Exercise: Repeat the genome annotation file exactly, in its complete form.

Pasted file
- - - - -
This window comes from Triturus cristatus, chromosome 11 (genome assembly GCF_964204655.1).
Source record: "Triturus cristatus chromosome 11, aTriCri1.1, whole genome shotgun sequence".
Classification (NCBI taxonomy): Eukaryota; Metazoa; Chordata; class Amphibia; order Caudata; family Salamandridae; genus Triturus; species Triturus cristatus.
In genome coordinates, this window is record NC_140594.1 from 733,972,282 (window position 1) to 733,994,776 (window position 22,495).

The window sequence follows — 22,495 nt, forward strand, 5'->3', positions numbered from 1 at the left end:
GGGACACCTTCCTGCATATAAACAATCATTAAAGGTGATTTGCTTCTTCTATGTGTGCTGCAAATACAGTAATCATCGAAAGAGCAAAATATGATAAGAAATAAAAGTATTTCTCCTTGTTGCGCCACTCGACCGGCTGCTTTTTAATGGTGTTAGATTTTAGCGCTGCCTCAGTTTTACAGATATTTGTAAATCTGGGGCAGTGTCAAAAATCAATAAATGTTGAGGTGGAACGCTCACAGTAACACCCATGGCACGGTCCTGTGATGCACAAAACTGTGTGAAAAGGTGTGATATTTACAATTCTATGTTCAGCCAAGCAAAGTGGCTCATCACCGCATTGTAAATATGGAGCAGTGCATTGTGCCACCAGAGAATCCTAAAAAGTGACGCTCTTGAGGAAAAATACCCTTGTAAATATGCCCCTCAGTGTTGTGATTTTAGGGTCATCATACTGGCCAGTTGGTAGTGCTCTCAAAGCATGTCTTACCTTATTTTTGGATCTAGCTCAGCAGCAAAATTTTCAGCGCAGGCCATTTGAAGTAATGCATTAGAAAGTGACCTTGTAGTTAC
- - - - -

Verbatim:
This window comes from Triturus cristatus, chromosome 11 (genome assembly GCF_964204655.1).
Source record: "Triturus cristatus chromosome 11, aTriCri1.1, whole genome shotgun sequence".
Classification (NCBI taxonomy): Eukaryota; Metazoa; Chordata; class Amphibia; order Caudata; family Salamandridae; genus Triturus; species Triturus cristatus.
In genome coordinates, this window is record NC_140594.1 from 733,972,282 (window position 1) to 733,994,776 (window position 22,495).

The window sequence follows — 22,495 nt, forward strand, 5'->3', positions numbered from 1 at the left end:
GGGACACCTTCCTGCATATAAACAATCATTAAAGGTGATTTGCTTCTTCTATGTGTGCTGCAAATACAGTAATCATCGAAAGAGCAAAATATGATAAGAAATAAAAGTATTTCTCCTTGTTGCGCCACTCGACCGGCTGCTTTTTAATGGTGTTAGATTTTAGCGCTGCCTCAGTTTTACAGATATTTGTAAATCTGGGGCAGTGTCAAAAATCAATAAATGTTGAGGTGGAACGCTCACAGTAACACCCATGGCACGGTCCTGTGATGCACAAAACTGTGTGAAAAGGTGTGATATTTACAATTCTATGTTCAGCCAAGCAAAGTGGCTCATCACCGCATTGTAAATATGGAGCAGTGCATTGTGCCACCAGAGAATCCTAAAAAGTGACGCTCTTGAGGAAAAATACCCTTGTAAATATGCCCCTCAGTGTTGTGATTTTAGGGTCATCATACTGGCCAGTTGGTAGTGCTCTCAAAGCATGTCTTACCTTATTTTTGGATCTAGCTCAGCAGCAAAATTTTCAGCGCAGGCCATTTGAAGTAATGCATTAGAAAGTGACCTTGTAGTTAC